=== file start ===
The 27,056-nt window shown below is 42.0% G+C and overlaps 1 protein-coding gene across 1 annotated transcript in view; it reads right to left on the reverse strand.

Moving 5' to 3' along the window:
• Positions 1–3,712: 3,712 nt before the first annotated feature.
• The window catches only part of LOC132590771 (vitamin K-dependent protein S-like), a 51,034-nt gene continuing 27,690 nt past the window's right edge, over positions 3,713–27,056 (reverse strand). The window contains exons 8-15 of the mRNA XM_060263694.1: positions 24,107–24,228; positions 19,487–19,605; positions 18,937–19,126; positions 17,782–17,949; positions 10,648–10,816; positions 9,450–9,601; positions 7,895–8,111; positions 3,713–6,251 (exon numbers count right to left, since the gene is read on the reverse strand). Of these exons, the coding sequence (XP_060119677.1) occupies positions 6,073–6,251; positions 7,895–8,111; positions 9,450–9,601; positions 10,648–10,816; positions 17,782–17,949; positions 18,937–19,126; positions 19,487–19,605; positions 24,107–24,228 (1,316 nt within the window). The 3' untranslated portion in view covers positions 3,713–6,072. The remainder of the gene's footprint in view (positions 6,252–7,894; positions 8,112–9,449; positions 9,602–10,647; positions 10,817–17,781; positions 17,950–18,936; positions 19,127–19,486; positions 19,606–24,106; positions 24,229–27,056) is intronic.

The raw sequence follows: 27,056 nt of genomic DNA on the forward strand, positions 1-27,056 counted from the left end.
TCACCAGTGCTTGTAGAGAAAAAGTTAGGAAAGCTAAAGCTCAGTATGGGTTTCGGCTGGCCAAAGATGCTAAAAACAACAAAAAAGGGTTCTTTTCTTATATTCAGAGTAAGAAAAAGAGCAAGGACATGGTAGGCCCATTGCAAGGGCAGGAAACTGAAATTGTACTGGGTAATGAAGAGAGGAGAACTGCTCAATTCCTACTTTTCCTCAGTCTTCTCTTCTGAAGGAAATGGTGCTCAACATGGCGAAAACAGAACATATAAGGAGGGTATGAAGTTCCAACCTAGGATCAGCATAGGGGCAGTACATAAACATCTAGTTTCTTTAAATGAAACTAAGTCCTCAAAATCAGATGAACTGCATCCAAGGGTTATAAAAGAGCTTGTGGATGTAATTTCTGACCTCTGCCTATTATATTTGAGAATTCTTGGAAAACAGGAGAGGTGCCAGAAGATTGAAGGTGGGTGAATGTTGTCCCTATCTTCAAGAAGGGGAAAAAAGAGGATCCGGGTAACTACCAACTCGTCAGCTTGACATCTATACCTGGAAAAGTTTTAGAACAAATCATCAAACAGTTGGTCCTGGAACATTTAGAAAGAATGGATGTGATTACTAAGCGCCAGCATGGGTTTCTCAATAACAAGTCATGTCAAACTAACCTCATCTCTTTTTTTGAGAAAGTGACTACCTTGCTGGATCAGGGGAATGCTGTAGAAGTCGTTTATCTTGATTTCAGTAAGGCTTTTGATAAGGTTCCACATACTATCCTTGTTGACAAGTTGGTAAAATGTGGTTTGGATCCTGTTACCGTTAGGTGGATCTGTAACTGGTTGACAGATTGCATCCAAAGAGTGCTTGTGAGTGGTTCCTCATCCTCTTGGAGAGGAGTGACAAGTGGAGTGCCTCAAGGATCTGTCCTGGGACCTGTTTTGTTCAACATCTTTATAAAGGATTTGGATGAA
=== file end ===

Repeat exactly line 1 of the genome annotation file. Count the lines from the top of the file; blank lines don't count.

The 27,056-nt window shown below is 42.0% G+C and overlaps 1 protein-coding gene across 1 annotated transcript in view; it reads right to left on the reverse strand.